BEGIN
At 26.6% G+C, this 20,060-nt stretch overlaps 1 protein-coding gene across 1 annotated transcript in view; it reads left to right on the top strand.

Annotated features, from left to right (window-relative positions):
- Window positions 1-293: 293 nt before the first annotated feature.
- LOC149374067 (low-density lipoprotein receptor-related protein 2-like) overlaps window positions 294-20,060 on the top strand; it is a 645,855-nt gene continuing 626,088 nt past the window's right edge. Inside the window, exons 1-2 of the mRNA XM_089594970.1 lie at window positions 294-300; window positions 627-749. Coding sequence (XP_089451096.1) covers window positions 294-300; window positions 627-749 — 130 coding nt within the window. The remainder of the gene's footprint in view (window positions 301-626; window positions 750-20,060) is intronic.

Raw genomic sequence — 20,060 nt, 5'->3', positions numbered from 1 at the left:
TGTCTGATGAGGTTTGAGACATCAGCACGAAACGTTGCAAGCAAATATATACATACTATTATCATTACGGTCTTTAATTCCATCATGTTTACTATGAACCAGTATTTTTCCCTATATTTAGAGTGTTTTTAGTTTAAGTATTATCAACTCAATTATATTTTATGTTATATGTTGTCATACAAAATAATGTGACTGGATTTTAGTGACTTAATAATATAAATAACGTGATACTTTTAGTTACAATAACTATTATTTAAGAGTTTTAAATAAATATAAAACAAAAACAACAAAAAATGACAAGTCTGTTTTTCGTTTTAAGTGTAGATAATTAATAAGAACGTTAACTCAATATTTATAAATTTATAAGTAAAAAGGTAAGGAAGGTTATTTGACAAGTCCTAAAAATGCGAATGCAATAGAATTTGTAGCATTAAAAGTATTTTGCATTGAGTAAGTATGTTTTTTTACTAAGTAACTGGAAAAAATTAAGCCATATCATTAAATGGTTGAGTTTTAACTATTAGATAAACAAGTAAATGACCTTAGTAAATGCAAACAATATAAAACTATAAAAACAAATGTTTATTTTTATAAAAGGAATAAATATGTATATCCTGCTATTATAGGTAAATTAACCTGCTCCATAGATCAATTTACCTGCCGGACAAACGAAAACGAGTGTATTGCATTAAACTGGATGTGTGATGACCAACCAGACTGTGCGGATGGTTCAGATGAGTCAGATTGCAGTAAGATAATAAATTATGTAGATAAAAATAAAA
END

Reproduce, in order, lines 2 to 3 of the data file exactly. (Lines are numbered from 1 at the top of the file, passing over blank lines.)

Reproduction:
Annotated features, from left to right (window-relative positions):
- Window positions 1-293: 293 nt before the first annotated feature.